What are the hidden costs of our food?
Part IV: Do-It-Yourself Meal: Hunted, gathered, and gardened food
What is safe and good to eat?
What is the joy of hunting?
What are the ethical dilemmas of eating or hunting for meat?
What rules might you make for yourself for eating?
How does food connect us to others?
How do we balance a busy life with healthy eating?
How will you make modifications to how you eat?
Here are some ideas for Field Experiences that will help with authenticity:
Visit a corn farm
Visit a ranch with cattle
Look at a small plot and count and identify different types of grasses p. 152 (biocubes)
Visit a farmer’s market
Shop for a local sustainable meal or visit places that are local sustainable
Go to a local garden, visit beehives, or other greenhouse-type location
We are so excited to take the students to Denver for some city time.
We have a packed schedule and will explore the overarching guiding question of:
Where does art belong?
In addition, student groups have been assigned individual essential questions to focus on during our trip. These include:
What makes something art? (Jackson, Tat2, Aaliyah, Izzy)
Why do people create art? (Vivian, Kieran, Sam, Stella)
How does art record and communicate the human experience? (Emerson, Dharma, Porter, Brandon)
How does art represent personal expression, exploration, and/or insight? (Sylvie, Craig, Irene)
How does art help us learn about other people? (Ellis, Nina, Levi, Grady)
How does art influence what we can learn about ourselves and about our society? (Fisher, River, Ian, Maya)
Why do people tell stories through art? (Gwen, Azzie, Amato, Connor)
Speaking of art, please have bring plastic bottle caps to school for students public art pieces.
Wednesday, April 11
We will arrive in Denver at the Denver Art Museum to see the Edgar Degas temporary exhibit. (Visual art)
In the late afternoon and into the evening, we will take a comicworkshopthrough Pop Culture Classroom.(Visual and written/storytelling arts)
Once we settle in after dinner, we will watch Cocowhile emphasizing the cultural aspects of the film for our Spanish class. We will watch the film at our accommodations, The 11th Avenue Hotel and Hostel. (Acting, visual/animation, auditory/music, and written/storytelling arts)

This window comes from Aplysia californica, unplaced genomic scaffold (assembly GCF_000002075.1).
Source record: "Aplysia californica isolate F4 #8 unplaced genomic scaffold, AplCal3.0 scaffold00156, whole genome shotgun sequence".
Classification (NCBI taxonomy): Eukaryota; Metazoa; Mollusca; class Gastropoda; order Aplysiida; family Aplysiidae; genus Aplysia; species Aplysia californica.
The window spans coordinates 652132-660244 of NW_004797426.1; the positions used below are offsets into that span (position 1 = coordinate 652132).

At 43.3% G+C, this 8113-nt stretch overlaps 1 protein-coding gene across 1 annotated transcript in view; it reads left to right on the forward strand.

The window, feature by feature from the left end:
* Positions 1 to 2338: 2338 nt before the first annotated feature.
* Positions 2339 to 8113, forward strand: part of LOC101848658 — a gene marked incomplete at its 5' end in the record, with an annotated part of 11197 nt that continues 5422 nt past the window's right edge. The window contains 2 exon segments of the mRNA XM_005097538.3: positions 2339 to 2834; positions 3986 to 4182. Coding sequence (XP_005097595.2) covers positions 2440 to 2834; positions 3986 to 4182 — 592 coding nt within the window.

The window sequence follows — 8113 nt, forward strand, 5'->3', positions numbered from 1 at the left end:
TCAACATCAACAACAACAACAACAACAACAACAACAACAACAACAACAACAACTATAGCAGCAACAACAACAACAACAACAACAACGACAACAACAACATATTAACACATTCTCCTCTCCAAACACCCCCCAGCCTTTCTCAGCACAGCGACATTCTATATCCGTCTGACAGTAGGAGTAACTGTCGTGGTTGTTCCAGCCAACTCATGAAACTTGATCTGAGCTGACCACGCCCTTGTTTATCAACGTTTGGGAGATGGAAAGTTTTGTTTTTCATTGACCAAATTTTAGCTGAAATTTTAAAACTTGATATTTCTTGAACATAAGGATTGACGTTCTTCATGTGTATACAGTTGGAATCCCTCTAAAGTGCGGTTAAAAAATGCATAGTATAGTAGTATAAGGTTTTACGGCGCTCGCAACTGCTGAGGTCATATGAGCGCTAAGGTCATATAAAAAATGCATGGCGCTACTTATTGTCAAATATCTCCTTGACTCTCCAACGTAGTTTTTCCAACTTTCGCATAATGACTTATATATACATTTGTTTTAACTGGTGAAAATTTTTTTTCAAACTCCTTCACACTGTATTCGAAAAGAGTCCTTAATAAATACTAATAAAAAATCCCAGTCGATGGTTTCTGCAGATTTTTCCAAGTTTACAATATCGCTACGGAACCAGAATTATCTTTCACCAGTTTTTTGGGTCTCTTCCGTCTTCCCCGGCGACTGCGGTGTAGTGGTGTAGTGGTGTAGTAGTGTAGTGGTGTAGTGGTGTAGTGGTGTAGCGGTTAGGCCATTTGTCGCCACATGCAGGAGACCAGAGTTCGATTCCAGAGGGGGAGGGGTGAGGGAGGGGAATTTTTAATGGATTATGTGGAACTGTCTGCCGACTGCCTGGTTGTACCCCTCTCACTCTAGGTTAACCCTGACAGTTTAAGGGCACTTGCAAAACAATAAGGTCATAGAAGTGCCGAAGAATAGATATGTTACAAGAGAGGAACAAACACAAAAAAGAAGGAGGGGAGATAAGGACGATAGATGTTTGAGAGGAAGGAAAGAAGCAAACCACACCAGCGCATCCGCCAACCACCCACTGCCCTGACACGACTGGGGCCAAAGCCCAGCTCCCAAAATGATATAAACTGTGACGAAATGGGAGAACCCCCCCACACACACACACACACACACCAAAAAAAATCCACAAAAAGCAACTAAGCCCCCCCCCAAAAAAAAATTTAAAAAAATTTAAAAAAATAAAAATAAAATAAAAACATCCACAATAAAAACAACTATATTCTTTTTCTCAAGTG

Thursday, April 12
We begin our day at a workshop presented by the Denver Center for the Performing Arts (DCPA) and will continue by watching a play, This is Modern Art, which tells the story of graffiti artists.
However, we plan to do an alternative activity with the 5th graders to visit the History Colorado Center. (Acting, visual, and written/storytelling arts)
We are excited to participate in so many amazing opportunities in such a short visit to the city.
Hello Crest Families. We had a good start to testing this week. Thanks for the delicious treats and breakfast yum, every little bit helps.
I am keeping this Week at a glance short and sweet. No videos, no pdfs, just this blog. Feel free to email me if you have questions. I am in Phoenix right now for my brother’s wedding (it’s 93!) and will be back to the classroom on Tuesday.
Plastic Straw Film
Plastic Straw Film
Lunch: Sloppy Joes
Dance Class for dancers
Art for PE Students, Bottle Cap Art
testing (ELA #3 90mins)
testing ELA #3
testing ELA #3
Lunch: Soup and Roll
Art – Bottle Cap Projects
Pickle Ball (PE students)
Art – Bottle Cap Projects (dance students)
April 11 and 12
Denver Art Field Trip
Depart at 8:00am on Wednesday and return by ~4:30pm on Thursday (students can call from JV).
Deb has sent home the packing list and itinerary. Please let us know if you have any questions.
Lunch Orders for April 16 please complete here. Before April 14.
Please check back on April 15 for Week at a Glance April 16, this week will have the most complicated testing schedule thus far.